Of course, it gets worse. Gianni has a weak ticker, and when his doctor (Marcello Ottolenghi) stops by for a check-up and listens to Gianni’s tales of woe, it sets the wheels in motion: well, if Gianni’s already got three women on his hands, how hard would it be to add a fourth? And so the story goes. The doctor’s mother, Grazia (Grazia Cesarini Sforza), visits, and her son has a laundry list of items she cannot eat, like no tomatoes in the afternoon, as the acidity ruins her sleep. Her digestive system can’t handle cheese.
Grazia, of course, hungers for all of these, especially after witnessing Gianni’s beautiful pasta dishes (and after being given a plate of “beautiful”–Gianni’s word–boiled vegetables.) But Mid-August Lunch does not devolve into a madhouse. Gianni di Gregorio and Simone Riccardini are not content to have the old woman shoveling down food that will turn her into a vomit machine, or someone with night terrors, or [insert body-fluid joke here]. Nor do the women act like little children… this is not the Italian Cocoon. We’re not even entirely certain the old lady has the maladies her son claims she suffers from… in fact, I think her son is overly cautious.
The old women share stories, bicker a bit, apologize, puff and preen at times, there’s some minor hurt feelings, but for the most part everyone gets along, friendships grow, and dinner is made, served, and consumed. (I might add, that in this age of “food porn”, di Gregorio again gets it just right: there are no interminable scenes of his cooking, or shots of people rolling their eyes and moaning as they eat. Like a great wine, everything is perfectly balanced here.)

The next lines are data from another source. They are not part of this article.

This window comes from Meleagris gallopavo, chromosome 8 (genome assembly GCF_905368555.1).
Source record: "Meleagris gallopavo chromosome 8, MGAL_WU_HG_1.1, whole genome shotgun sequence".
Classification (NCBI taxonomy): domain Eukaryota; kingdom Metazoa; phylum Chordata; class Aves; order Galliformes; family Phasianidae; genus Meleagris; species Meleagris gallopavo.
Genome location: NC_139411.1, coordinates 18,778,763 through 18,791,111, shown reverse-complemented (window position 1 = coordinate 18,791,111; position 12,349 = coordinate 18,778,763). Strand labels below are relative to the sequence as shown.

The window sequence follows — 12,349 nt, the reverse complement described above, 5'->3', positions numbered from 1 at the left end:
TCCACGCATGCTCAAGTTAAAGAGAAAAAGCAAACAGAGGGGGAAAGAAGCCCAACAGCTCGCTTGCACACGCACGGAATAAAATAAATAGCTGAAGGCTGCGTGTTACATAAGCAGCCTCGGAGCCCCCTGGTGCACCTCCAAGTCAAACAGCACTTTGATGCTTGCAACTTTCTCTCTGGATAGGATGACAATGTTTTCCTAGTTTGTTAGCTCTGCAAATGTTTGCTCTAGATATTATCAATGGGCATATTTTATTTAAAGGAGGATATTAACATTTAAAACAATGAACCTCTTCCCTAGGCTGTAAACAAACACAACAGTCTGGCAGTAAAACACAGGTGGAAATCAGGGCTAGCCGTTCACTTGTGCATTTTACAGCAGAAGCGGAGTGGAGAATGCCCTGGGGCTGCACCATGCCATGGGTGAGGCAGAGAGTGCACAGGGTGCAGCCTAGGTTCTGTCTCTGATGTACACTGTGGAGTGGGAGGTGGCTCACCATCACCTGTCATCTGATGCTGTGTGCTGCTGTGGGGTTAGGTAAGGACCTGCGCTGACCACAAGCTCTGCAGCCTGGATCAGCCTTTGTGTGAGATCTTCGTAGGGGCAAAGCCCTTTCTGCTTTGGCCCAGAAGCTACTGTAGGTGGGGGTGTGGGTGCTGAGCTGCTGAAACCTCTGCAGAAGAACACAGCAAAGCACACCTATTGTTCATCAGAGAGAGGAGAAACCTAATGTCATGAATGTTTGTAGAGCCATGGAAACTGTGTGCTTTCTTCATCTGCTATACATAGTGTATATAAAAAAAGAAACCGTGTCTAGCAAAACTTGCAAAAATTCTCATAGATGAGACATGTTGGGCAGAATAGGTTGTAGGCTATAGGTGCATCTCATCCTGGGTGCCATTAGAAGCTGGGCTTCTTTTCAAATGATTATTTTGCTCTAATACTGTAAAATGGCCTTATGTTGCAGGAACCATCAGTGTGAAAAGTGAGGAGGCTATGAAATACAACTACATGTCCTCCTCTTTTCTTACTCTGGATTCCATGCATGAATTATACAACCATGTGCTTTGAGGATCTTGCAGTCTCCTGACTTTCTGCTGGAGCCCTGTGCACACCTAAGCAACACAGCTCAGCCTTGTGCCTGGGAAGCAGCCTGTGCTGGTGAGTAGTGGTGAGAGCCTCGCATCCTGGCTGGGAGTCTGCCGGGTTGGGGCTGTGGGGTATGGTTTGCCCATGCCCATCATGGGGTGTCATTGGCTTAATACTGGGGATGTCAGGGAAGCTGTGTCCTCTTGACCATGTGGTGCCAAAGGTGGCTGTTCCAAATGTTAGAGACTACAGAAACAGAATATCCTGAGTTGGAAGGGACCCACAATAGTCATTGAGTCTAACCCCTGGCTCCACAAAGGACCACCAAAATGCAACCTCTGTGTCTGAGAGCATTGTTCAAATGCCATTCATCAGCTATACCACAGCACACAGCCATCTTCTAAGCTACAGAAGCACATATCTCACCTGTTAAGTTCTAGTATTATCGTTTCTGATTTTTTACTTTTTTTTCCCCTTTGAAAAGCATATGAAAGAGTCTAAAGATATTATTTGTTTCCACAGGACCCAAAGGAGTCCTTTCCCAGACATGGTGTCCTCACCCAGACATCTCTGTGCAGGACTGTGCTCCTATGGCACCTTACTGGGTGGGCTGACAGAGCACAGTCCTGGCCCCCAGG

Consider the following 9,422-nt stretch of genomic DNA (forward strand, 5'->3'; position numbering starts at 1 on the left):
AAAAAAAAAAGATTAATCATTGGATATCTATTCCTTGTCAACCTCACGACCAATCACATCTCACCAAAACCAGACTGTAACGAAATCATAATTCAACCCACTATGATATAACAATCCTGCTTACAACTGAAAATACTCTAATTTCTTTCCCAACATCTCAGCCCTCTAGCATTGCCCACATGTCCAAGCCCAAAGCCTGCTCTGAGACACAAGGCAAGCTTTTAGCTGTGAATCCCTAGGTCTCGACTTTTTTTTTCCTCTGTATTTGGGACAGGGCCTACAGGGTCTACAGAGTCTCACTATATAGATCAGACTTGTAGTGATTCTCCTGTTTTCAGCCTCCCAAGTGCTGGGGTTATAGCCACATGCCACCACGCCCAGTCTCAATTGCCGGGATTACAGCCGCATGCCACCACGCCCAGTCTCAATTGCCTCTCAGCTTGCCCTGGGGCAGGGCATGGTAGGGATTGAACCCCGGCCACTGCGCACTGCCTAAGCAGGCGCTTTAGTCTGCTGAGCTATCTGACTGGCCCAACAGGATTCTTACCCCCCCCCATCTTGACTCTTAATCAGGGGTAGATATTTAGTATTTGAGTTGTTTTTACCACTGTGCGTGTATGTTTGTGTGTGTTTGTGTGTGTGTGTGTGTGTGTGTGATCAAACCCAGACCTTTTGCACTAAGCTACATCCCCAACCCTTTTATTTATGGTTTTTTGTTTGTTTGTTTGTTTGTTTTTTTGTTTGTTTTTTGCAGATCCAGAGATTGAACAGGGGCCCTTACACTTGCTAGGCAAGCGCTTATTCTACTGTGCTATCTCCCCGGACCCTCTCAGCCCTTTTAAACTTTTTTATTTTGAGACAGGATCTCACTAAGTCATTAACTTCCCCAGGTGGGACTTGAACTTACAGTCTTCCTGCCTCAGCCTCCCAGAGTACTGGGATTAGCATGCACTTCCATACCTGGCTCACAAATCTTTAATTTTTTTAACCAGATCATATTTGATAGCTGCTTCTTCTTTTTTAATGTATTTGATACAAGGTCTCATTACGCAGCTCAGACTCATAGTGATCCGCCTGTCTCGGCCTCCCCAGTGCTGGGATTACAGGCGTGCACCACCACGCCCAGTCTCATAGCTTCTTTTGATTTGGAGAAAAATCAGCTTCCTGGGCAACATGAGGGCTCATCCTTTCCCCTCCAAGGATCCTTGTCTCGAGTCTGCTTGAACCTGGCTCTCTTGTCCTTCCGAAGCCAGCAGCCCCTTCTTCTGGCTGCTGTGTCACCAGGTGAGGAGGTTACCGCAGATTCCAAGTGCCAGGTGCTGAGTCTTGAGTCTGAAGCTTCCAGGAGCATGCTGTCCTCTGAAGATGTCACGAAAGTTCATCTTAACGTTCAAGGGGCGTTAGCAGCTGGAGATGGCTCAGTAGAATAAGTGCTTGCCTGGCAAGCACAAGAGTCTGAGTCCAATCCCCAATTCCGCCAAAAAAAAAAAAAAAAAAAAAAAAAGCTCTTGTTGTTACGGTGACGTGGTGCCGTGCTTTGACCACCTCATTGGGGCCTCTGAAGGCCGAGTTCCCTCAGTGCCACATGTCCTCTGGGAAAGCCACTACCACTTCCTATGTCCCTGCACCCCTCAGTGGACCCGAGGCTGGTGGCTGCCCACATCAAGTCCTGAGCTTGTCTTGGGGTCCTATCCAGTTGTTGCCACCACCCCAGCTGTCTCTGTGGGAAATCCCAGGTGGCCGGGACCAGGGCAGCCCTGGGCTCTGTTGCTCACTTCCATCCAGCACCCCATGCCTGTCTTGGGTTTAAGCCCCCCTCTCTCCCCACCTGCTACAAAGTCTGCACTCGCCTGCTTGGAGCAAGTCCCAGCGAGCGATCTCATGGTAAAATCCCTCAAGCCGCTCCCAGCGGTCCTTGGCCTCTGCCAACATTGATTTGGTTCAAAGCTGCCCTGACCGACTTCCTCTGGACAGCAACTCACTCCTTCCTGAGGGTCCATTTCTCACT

At the center of this lovely movie is the portrait of a lonely man. di Gregorio’s performance is a masterpiece of understatement, and I can’t remember an actor who has got so much expression from his eyes. Truly, he is a beautiful man to look at. We sense that there is a sadness and longing in him, for what man (or woman) would be content to have no money, to live with their mother, and have only two or three companions: a homeless dude, a wine merchant, and a doctor?
And yet there’s no moment where Gianni confronts his mother, and Mid-August Lunch is not about people “growing”, as they do so abruptly and unnaturally in American movies of this ilk. Mid-August Lunch is about a group of people–no one with crazy quirks, no one who thought they were a failure at first and a hero by the end–who get together and celebrate the life they have been given and this particular day. They taste and appreciate every moment in this short (barely 70 minute) film.
There’s a small surprise at the end of Mid-August Lunch that, like a small glass of the finest dessert wine, puts the perfect finish on this blessed little film. When it was over, my wife and I sat, content, sighing, and turned off the TV (we watched a screener), and just read a bit before bedtime. It was warm out that day, and the windows were open a bit, and I paused from my Philip Levine to admire my wife and the sounds of the wind rustling the new leaves.
Mid-August Lunch, then, was the perfect summer movie, not a roller-coaster, not a raucous event like the State Fair (both a blast, for sure), but like a leisurely picnic, or a dinner at a sidewalk cafe that makes you appreciate, deeply and profoundly, your food, your drink, and, most of all, the people with whom you share life. And lately, and perhaps as I get older, I find that I appreciate that over a blockbuster any day.